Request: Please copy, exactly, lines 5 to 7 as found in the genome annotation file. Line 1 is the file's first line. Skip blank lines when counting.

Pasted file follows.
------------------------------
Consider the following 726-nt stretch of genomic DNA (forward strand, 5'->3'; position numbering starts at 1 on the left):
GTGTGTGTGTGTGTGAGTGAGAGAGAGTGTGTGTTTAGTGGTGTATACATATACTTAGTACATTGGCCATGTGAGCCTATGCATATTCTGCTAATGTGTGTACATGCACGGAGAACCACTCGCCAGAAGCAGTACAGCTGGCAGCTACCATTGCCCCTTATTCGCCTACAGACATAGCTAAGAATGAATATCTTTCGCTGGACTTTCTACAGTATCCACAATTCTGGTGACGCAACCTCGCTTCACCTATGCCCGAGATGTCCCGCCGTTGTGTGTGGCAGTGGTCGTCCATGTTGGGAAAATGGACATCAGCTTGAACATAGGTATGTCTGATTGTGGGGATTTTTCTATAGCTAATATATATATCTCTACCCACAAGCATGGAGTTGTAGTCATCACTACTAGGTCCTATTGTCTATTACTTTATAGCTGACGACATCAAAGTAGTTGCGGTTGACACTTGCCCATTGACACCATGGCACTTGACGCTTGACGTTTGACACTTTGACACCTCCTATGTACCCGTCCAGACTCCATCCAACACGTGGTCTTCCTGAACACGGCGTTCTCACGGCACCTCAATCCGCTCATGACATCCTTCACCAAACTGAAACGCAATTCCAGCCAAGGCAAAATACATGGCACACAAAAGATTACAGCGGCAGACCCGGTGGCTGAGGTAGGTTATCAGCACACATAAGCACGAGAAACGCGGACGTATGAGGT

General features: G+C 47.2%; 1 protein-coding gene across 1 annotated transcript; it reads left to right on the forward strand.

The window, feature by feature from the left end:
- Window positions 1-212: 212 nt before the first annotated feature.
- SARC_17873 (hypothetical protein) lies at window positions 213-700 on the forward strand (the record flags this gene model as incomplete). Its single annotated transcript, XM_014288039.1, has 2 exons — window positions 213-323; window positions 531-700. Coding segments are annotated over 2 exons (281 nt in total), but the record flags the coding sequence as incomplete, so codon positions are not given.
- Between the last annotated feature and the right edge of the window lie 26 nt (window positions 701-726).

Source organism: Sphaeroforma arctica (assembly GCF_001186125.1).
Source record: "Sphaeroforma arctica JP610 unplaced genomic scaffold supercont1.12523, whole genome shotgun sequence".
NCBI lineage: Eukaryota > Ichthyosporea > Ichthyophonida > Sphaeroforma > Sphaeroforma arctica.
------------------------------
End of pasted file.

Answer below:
- Window positions 1-212: 212 nt before the first annotated feature.
- SARC_17873 (hypothetical protein) lies at window positions 213-700 on the forward strand (the record flags this gene model as incomplete). Its single annotated transcript, XM_014288039.1, has 2 exons — window positions 213-323; window positions 531-700. Coding segments are annotated over 2 exons (281 nt in total), but the record flags the coding sequence as incomplete, so codon positions are not given.
- Between the last annotated feature and the right edge of the window lie 26 nt (window positions 701-726).